Notes from The Chair | Justices of the Peace
By Alison Jones
Justices of the Peace (JPs) are elected, partisan positions. Each Arizona county has justice courts over which JPs preside. They serve four-year terms. Pima County Justices of the Peace have jurisdiction over civil lawsuits when the disputed amount is $10,000 or less, landlord-tenant disputes, small claims cases, and a full range of civil and criminal traffic offenses, including DUIs. Justices of the Peace resolve such misdemeanor allegations as shoplifting, writing bad checks, and violating restraining orders. Like other trial judges, they handle Orders of Protection and Injunctions Against Harassment requests. Arizona law does not require JPs to be lawyers, and many lack legal training, although the Arizona Supreme Court requires all to complete a course at the Arizona Judicial College.
The Pima County Consolidated Justice Court, where eight of the 10 elected JPs serve, is “consolidated” because eight of 10 Pima County Precincts share one courthouse. One JP represents each precinct. Consolidation allows a Justice of the Peace to hear and rule on any case from any of the eight precincts. The Consolidated Court is located at 240 N. Stone Ave. in downtown Tucson. Precincts 3 (Ajo Justice Court) and 7 (Green Valley Justice Court) occupy individual courthouses.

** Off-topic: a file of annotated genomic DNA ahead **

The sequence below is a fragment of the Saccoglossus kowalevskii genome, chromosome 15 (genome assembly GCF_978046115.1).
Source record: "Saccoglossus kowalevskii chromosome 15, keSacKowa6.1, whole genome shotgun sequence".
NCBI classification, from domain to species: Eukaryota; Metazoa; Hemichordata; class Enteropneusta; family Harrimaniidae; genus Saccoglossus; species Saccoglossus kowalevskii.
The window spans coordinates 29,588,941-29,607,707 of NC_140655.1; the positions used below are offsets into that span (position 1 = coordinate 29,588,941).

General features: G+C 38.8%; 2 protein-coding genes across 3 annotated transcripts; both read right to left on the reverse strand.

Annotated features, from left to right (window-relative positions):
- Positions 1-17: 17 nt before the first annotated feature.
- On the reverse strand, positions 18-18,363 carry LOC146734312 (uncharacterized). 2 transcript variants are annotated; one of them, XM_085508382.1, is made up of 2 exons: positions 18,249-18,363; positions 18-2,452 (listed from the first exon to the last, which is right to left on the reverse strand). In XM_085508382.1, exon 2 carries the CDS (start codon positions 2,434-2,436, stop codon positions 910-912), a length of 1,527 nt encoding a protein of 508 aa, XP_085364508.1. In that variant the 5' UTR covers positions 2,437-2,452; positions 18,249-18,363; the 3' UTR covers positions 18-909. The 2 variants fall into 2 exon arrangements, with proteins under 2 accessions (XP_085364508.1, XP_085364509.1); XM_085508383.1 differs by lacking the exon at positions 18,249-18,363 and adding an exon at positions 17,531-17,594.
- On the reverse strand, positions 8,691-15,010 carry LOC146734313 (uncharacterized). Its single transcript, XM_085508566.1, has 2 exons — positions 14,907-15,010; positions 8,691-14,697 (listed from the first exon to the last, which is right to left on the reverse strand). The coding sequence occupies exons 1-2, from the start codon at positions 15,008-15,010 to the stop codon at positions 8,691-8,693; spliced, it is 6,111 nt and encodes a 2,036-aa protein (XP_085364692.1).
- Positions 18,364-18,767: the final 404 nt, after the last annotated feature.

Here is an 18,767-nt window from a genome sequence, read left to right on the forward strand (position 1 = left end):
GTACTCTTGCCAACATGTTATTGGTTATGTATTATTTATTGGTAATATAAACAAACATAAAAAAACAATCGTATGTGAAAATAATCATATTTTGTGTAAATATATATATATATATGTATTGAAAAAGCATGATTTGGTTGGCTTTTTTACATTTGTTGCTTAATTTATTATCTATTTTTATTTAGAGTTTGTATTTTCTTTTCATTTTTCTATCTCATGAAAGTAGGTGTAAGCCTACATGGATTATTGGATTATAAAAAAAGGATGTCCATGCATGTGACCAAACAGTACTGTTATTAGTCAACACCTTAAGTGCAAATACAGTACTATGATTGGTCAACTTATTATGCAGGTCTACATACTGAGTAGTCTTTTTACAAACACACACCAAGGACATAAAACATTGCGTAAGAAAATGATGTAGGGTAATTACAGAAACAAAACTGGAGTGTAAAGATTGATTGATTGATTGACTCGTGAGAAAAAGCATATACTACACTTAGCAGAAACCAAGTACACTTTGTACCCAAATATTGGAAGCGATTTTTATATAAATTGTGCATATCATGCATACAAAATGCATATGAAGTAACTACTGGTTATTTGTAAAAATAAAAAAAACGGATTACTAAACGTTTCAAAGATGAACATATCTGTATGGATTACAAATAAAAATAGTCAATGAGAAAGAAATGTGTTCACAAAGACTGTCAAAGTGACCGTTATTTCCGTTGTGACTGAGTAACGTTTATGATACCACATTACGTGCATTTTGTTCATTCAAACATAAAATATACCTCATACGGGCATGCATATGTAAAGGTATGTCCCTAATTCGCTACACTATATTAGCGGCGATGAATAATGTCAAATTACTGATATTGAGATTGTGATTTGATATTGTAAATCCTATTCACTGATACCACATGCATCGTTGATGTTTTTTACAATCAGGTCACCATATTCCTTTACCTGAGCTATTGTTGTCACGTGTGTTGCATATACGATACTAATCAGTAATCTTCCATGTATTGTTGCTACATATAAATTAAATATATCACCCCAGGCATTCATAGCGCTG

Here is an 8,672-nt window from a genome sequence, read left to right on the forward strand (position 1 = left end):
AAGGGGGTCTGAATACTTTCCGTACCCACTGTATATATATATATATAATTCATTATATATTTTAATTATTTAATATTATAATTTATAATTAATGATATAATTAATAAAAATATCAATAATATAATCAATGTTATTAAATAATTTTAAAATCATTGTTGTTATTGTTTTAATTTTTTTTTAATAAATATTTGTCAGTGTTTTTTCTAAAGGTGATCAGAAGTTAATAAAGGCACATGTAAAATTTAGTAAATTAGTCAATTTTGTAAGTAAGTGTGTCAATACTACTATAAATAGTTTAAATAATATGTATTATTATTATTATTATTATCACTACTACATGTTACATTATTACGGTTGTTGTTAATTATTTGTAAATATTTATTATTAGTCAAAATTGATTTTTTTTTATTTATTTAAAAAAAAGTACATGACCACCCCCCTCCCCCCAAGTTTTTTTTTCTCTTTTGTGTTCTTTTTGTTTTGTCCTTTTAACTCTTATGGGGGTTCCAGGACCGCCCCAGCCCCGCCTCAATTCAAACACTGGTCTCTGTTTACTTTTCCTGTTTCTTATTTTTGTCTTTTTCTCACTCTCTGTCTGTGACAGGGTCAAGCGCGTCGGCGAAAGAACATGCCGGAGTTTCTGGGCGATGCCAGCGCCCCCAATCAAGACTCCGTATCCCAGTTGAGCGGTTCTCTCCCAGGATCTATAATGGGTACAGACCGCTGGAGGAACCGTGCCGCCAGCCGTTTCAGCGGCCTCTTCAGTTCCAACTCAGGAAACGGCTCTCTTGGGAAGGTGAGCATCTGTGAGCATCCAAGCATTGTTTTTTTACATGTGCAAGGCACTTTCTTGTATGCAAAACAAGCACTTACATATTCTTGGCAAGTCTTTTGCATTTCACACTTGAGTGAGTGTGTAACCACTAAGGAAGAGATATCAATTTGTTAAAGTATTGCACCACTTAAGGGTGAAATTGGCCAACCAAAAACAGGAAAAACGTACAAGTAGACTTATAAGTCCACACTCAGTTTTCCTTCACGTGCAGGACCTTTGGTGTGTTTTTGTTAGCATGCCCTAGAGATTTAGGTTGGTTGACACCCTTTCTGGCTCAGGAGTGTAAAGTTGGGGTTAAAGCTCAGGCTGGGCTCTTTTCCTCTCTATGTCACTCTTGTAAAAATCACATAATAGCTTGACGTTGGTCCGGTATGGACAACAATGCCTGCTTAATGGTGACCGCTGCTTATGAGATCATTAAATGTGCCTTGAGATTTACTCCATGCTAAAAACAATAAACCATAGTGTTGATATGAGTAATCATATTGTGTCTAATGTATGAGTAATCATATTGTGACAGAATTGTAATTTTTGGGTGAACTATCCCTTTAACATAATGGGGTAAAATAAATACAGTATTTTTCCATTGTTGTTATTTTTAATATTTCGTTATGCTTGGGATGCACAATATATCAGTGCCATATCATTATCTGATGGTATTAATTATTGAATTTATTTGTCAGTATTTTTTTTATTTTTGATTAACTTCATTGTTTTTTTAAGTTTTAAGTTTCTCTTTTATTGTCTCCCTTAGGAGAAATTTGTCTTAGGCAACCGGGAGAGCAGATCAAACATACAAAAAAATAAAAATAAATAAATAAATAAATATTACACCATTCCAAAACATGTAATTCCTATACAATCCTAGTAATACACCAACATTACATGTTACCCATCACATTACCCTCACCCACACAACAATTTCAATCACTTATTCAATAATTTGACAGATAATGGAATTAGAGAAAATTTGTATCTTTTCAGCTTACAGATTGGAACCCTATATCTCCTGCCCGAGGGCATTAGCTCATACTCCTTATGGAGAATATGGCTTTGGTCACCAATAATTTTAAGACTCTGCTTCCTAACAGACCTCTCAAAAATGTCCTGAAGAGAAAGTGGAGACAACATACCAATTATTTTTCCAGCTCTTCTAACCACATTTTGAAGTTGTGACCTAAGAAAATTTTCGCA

Several “Problem-Solving Courts” exist to address special types of cases. These include Animal Welfare Court, Behavioral Health Court, Domestic Violence Court, Homeless Court, and Veterans Treatment Court. A judge who has acquired special knowledge of the issue presides in each court.
Below are the five JP seats up for election in 2020. All races are uncontested. Precincts 2, 3, 6, 9 are Democrats; Precinct 10 is a Republican.
Precinct #2 – Hon. Erica Cornejo (incumbent)
Precinct #4 – Hon. Charlene Pesquiera (incumbent)
Precinct #6 – Alexander Ball
Precinct #9 – Hon. Kendrick Wilson (incumbent)
Precinct #10 – Hon. Vince Roberts (incumbent)
Depending on your location, one of these candidates might be on your ballot. Although these races are uncontested, I urge you to vote all the way down-ballot for the Democrats in these races. These judges make decisions that affect the daily lives of the people in our community.